Subject to certain exceptions, Sec. 61(a) defines gross income as all income from whatever source derived. Under Sec. 61, Congress intended to tax all gains or undeniable accessions to wealth, clearly realized, over which taxpayers have complete dominion (Glenshaw Glass Co., 348 U.S. 426, 477 (1955)).

Regs. Sec. 1.451-1(a) provides that "under an accrual method of accounting, income is includible in gross income when all the events have occurred [that] fix the right to receive such income and the amount thereof can be determined with reasonable accuracy." Generally, all the events that fix the right to receive income occur upon the earliest of the following events to take place: the payment is received, the payment is due, or the income is earned by performance (see Schlude, 372 U.S. 128 (1963); see also Rev. Rul. 2003-10).

In this ruling, the IRS noted that the taxpayer would earn the credits by agreeing to certain land-use restrictions, including abstaining from certain uses of its land in both the United States and the foreign country and performing certain actions on it, such as planting trees. The restrictions in the U.S. project could otherwise be recorded as an easement under local law. The restrictions in the foreign project were enforceable, although not recordable as an easement, under the local law of the country.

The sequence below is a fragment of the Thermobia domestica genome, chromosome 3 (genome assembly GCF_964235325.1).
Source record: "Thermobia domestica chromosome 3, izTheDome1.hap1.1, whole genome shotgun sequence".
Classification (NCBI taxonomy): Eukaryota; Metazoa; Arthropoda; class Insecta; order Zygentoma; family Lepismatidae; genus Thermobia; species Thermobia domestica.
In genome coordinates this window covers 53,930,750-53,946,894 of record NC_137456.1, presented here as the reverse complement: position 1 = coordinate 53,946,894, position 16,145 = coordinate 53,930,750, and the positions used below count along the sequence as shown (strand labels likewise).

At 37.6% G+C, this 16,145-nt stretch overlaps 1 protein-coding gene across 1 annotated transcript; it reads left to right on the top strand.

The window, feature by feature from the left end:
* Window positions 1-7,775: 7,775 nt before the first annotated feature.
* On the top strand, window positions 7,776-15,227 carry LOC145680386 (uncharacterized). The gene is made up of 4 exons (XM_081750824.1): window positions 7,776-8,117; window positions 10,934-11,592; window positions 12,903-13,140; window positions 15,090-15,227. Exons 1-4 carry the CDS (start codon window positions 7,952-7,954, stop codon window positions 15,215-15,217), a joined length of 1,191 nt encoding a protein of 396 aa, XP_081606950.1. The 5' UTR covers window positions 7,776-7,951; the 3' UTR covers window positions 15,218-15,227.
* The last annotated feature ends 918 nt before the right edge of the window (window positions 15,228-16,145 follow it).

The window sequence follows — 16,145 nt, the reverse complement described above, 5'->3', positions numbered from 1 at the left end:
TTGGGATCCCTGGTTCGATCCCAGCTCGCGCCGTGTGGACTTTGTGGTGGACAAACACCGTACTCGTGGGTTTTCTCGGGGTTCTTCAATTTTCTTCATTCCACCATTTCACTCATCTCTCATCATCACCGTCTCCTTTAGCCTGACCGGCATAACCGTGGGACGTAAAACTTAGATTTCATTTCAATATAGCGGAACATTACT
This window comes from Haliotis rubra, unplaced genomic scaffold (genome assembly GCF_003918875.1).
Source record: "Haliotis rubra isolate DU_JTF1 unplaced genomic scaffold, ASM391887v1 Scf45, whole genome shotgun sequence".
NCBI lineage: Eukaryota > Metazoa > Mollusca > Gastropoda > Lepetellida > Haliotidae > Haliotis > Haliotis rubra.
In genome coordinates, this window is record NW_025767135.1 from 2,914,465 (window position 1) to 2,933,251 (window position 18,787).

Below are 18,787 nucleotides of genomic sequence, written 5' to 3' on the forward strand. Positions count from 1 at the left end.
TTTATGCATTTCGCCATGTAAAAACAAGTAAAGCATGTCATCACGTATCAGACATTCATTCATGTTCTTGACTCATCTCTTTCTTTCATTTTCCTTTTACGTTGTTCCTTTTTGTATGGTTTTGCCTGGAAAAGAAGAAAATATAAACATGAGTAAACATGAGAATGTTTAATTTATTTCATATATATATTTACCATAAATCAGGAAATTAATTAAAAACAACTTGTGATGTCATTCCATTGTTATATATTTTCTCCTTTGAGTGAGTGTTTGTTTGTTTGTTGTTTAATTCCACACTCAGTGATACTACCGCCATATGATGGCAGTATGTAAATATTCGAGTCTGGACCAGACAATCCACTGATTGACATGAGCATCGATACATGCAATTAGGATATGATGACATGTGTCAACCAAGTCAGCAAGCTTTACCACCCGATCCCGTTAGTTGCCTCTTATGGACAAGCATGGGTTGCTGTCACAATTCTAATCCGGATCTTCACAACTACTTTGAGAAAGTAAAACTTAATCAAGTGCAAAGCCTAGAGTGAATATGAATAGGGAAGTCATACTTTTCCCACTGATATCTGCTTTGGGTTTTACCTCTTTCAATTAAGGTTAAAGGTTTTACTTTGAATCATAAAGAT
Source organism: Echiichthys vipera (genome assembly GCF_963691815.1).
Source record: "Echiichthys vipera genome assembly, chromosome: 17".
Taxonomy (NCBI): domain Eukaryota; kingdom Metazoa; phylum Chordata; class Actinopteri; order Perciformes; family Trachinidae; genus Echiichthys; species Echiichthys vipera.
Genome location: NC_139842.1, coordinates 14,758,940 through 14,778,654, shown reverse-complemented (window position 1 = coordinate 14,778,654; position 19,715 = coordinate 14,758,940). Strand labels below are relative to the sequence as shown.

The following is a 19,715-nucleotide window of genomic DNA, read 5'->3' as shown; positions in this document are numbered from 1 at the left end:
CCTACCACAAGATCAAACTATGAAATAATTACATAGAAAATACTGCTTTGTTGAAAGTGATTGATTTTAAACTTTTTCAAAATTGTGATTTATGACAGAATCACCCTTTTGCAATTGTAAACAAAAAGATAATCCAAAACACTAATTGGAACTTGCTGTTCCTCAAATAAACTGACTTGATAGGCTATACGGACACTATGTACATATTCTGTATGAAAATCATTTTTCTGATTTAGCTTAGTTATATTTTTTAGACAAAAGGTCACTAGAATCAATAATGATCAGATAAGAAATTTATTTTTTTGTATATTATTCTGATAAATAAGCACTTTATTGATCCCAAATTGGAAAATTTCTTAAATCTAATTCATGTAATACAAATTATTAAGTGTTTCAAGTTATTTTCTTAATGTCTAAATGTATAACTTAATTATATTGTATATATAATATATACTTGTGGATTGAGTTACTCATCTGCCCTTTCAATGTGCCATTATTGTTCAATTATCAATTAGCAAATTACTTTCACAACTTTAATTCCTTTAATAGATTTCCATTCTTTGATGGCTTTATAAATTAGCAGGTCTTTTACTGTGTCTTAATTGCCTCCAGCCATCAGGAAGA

The taxpayer was agreeing to the restrictions in each project for a period of 100 years and would incur significant penalties if it did not abide by those restrictions. For these reasons, the IRS explained, the credits were akin to receiving payment for granting an easement for a term of years for the taxpayer's real property.

Under these circumstances, the IRS concluded, treating the credits as qualifying income did not interfere with or impede the objectives of Congress in enacting the REIT income tests. The IRS also explained that the taxpayer would include the fair market value of the credits in its gross income in accordance with Regs. Sec. 1.451-1(a). The taxpayer's basis in a credit would equal its fair market value when accrued as income.